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5 Ways to Ruin a Small Group Network

The Engage Network is often referred to as  “the small group people” because we have a particular passion for the connection and opportunity that can only be cultivated in small groups.  Small groups are distributive structures through which  an organization or network delivers its mission to its members in a hands-on and personal way.  In our experience, the most successful groups are comprised of 6-15 people with a shared purpose who gather on a regular (weekly, biweekly, monthly) basis.  The groups that persist tend to include significant social time, pursue shared interests, and provide a structure for personal support of group members.


Here is a list of some of the most common missteps we’ve seen in launching and operating a small group network:

Top 5 Ways to Ruin Your Small Group Network

  1. Launch it with a hidden political agenda.
  2. Make it an add-on/afterthought to an overt political agenda.
  3. Rush its development in time for a funding cycle or political campaign.
  4. Suffocate it with rules, reporting requirements, programming and expectations about specific outcomes.  This includes creating your own complicated online tools to “help” manage the groups’ activities without getting their input on what they want and need, and/or developing complex online infrastructure before groups are even launched.  Your groups will show you what they want if you let them.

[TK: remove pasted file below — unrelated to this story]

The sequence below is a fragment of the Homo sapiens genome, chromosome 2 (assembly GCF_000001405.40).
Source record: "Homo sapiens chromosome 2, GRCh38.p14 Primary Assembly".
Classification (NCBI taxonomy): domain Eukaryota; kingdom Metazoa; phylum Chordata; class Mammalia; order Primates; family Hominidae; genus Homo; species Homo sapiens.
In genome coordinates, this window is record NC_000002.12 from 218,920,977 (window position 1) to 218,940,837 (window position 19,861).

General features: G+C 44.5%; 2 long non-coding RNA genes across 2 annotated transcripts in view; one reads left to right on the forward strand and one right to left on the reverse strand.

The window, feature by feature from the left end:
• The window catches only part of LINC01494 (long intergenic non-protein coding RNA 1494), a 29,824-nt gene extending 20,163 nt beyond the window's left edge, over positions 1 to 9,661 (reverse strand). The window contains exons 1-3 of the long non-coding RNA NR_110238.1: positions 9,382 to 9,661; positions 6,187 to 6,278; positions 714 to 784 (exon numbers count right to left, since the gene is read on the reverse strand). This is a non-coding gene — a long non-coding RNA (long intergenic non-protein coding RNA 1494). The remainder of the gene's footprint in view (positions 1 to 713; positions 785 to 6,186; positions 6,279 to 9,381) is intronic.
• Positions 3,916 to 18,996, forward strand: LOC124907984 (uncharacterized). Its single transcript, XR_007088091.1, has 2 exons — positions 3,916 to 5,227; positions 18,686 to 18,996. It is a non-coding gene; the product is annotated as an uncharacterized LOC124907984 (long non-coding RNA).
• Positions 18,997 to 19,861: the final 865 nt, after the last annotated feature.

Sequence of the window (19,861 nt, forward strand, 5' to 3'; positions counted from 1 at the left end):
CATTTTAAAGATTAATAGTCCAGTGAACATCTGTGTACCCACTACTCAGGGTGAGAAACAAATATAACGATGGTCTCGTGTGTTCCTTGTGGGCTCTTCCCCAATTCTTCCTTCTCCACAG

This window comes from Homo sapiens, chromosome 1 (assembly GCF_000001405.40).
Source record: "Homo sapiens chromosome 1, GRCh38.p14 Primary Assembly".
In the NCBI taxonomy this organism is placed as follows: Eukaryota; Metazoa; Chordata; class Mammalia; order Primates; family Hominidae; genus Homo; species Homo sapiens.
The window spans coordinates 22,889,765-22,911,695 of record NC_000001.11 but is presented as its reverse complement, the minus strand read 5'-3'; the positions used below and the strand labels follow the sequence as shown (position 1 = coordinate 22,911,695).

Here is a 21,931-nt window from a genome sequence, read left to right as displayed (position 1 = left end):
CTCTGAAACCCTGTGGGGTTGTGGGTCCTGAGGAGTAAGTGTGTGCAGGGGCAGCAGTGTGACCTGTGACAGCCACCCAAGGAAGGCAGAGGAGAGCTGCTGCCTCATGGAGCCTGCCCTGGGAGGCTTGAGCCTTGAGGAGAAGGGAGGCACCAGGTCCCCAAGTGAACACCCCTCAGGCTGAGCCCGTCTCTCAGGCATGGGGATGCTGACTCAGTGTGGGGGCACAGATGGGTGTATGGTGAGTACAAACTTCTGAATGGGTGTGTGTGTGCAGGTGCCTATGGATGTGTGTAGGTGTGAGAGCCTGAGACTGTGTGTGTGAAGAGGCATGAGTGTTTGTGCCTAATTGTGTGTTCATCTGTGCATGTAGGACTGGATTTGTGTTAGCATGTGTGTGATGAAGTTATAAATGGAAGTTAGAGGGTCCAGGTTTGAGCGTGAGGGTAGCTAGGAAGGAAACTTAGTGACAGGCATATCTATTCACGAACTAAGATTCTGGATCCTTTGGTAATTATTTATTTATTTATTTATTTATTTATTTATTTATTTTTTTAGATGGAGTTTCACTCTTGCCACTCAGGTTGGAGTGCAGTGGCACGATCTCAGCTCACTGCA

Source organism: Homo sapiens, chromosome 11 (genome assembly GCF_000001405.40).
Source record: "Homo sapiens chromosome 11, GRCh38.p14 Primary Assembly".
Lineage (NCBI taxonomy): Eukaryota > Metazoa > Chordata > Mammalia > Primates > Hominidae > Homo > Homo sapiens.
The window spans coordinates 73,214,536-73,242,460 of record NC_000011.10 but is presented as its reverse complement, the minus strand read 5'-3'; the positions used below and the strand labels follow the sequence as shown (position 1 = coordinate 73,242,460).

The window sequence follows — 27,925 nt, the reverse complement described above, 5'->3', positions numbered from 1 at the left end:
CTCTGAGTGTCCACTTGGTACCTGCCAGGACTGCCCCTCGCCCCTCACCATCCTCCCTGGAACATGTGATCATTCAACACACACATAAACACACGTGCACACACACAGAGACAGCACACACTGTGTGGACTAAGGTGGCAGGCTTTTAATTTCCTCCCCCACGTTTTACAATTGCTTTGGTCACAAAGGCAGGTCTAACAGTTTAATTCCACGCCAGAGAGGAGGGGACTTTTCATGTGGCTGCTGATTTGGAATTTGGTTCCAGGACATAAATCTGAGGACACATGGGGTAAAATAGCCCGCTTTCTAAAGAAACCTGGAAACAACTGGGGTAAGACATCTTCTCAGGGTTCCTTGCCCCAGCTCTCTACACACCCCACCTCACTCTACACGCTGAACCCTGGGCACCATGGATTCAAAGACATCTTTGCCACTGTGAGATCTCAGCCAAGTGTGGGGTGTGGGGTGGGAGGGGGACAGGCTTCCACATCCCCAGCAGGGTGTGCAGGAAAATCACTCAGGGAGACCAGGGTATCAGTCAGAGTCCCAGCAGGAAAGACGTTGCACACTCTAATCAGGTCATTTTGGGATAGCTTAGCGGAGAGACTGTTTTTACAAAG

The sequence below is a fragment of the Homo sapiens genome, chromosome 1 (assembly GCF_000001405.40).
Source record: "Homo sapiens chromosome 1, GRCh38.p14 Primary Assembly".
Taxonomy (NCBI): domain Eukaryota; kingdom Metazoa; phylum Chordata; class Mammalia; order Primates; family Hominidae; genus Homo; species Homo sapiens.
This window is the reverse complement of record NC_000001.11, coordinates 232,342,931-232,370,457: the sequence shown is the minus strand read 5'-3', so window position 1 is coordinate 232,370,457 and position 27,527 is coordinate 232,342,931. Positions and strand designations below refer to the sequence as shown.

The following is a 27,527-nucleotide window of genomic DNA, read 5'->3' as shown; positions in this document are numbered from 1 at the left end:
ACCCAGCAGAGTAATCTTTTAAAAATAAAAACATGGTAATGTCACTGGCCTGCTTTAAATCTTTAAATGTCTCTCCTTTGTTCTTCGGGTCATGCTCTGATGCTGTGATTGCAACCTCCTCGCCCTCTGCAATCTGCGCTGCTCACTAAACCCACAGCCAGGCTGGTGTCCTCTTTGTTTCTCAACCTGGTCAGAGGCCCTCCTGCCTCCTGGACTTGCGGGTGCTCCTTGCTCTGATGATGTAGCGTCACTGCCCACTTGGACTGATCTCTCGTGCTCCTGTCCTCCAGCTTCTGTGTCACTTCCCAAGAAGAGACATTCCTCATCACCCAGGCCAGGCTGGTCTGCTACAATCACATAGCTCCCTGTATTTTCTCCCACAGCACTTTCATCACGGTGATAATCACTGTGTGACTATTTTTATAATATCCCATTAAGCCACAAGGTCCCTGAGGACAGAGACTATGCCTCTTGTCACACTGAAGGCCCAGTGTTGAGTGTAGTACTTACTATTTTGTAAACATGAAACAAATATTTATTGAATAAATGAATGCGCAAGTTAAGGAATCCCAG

5. Provide no ongoing messaging or inspirational big picture about why people should participate in a small group within your larger/meta community.

The best way to inspire a small group network is to provide accessible (short, sweet, clear) stories showcasing shared values and constant reminders of why being in a small group forwards those values in the world.  Give leaders guidelines and tools, but let them lead.  Encourage groups to form communities of care- to approach personal topics and create support structures for one another in managing their daily lives.    And, like every distributive organizing tool:  build it with the people who are to be in it, evaluate, celebrate failure, learn, iterate and evolve.

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